HPV gene expression in high-grade premalignant disease or cancer appears restricted to the early genes, possibly due to cellular differentiation arrest induced by the viral E6 and E7 genes. In comparison to active HPV infection, E6 and E7 gene control in cancer is deranged by mutations in the viral URR and, in integrated viral fragments, by the disruption of the viral E2 gene, stabilization of E6 and E7 mRNAs, and influences at the cellular integration site. Cervical cells containing extrachromosomal HPV genomes rapidly segregate and are outgrown in culture by cells that contain integrated viral genomes17.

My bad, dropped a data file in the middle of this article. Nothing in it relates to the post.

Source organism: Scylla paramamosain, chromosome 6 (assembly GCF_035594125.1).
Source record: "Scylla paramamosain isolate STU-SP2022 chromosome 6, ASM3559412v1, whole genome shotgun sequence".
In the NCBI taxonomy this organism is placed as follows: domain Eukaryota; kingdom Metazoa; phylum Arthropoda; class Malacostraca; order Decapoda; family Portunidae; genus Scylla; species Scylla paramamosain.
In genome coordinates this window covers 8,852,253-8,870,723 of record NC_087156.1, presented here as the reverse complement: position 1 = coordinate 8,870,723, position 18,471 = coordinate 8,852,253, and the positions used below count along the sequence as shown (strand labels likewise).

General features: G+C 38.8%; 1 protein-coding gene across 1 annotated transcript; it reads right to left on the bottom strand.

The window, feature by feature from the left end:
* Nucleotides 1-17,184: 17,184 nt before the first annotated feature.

Cervical neoplastic progression and cancer are highly associated with HPV persistence and viral DNA integration in the cellular genome. These primary molecular events, characteristic for high-risk HPV DNA subtypes, result in over-expression of the viral oncogenes E6 and E7. The presence of high-risk HPV E6 and E7 proteins leads to inactivation of the important tumor-suppression proteins p53 and pRB and their associated pathways18. As a result, p53- and pRB- associated genes and their products (mRNA and protein) are aberrantly expressed. Some aberrantly expressed gene products are called markers due to their readily detectability and association with neoplastic progressions19. Thus, another alternative approach to improve sensitivity and/or specificity of the Pap test is to combine with marker-based screening. However, the combination of Pap test with molecular markers will also have to account for false negatives and false positives due to limited marker sensitivity and specificity (without information on high-risk HPV DNA) for neoplastic progression13. The published studies show high sensitivity of the molecular markers for high grade squamous intraepithelial lesion (HSIL) specimens. However, a high rate of certain marker-positive cases (approximately 12%-26%) for the within normal limits (WNL) group, (approximately 74%-88%) for atypical squamous cells of undetermined significance (ASCUS) and low grade squamous intraepithelial lesion (LSIL) groups have also been demonstrated11,20,21,23. A high-rate of false positive cases is thus evident for some marker and Pap test combinations.